We all got car sick when we were tots, but grew out of that and into becoming territorial in our own bit of space in the back seat.
"Stop touching me on MY side of the seat!"
"Stop looking out MY window!"
"Are we there yet?"
I must have asked that question thousands of times when I was a kid. I'm sure that question is the reason that my parents taught us to read road maps so early on in our lives. It kept us occupied and we could answer the question "How far until *insert next destination *? " for ourselves.
I'm pretty good at reading maps and seldom get confused. If pressed, I can probably name all the towns between Minneapolis, Minnesota and Elcho, Wisconsin. We drove that journey so often when I was a kid.
My dad knew that trip like the back of his hand too. He knew in which exact section of road when we were approaching Wausau, Wisconsin to start his incantation. This magic trick of my father's created an entire mountain for us. He did it for years. It was nice of him to conjure an entire mountain just for our amusement. I hope it didn't disturb anybody in that part of Wisconsin. It really did break up the trip for us. It must be rough having a mountain pop up underneath your house every couple of months.
"Dad, can you make that mountain appear again?"
"In a little while Peg, I've got to get my fingers ready."
(when we're in the right spot)
"*magic words deleted as they are secret* Mountain! Mountain! Appear!!"
"Cool! Dad did you really make a mountain appear?"
I didn't do as many long car journeys with my own children as they were growing up. There is the rising cost of fuel and we don't live in the US anymore. Big road trips aren't a part of the culture here. Consequently, I don't know how their map reading skills have developed.
We did do a number of shorter journeys. Perhaps because my kids weren't used to long car trips, their ability to keep themselves occupied wasn't very well developed. It seemed that the "Are we there yet" question popped up more often in medium length (2.5 - 3 hour) car journeys than in the days long epics of my youth. I learned that giving children the actual distance yet to be traveled didn't mean anything to them. They were BORED and were tired of traveling. I got bored with answering the question. Instead of saying "no" which meant that sooner or later, they'd ask again, I started saying, "Yes".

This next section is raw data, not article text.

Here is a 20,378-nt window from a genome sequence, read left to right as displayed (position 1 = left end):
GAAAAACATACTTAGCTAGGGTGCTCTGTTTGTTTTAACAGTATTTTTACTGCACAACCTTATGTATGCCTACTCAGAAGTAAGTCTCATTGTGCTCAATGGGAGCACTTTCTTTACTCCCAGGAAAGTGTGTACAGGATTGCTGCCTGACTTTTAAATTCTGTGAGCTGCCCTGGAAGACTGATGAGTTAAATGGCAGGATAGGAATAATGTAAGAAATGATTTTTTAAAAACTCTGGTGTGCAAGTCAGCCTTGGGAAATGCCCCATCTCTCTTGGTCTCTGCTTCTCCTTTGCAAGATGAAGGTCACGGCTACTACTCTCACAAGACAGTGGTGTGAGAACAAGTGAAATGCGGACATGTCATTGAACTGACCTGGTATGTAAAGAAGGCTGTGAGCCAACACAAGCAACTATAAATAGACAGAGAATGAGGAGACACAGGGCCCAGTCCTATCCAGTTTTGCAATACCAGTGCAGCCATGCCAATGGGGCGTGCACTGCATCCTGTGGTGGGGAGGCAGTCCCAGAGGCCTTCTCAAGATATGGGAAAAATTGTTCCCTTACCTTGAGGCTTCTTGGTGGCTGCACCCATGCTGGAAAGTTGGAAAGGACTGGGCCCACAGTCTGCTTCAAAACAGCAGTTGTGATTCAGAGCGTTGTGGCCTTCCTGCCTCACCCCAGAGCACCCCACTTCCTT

"Yup, we're here!"
"No we're not!"
"Then why did you ask me if you knew we aren't there yet?"
The children are then stunned by my clever adult trickery and stop asking.
I invented a game when Ian and Sean were little. As they are very close in age and sibling rivalry has always been keen between the two, I thought I'd use that and natural kid greed to my advantage.
This only works when there are two or more children in the car. It is a last resort sort of game for parents when you'll do just about anything for a bit of quiet in the back seat.
Take a dollar bill and tuck it on the dashboard in plain view. Point to the prize and say that the child who is quietest the longest gets the money. No fair trying to force other contestants to make noise. It will only result in them getting the money because of your cheating.
The pain of seeing your sibling getting the dollar that you know by rights should have been yours is plenty of incentive to be silent.
It actually happened once that Ian and Sean fell asleep during church mouse! I was so delighted that they BOTH got dollars when we got to the final destination.
If you don't want to use actual cash, or if you don't have any small notes in your wallet, write a prize down on a scrap of paper and tuck it into the dashboard, again in plain view. It is only when there is a winner do you get to see what the prize is. - an ice cream - first choice for the movie at the hotel - get to stay up late one night during the week - etc. . . .
The next time we're going anywhere, I may start doing map reading lessons.
Sadly the ability to conjure mountains has not been passed on to me. I've never been able to do anything other than remove my thumb. Maybe it's a male trait. I'll have to ask my brother Tom if he can do it.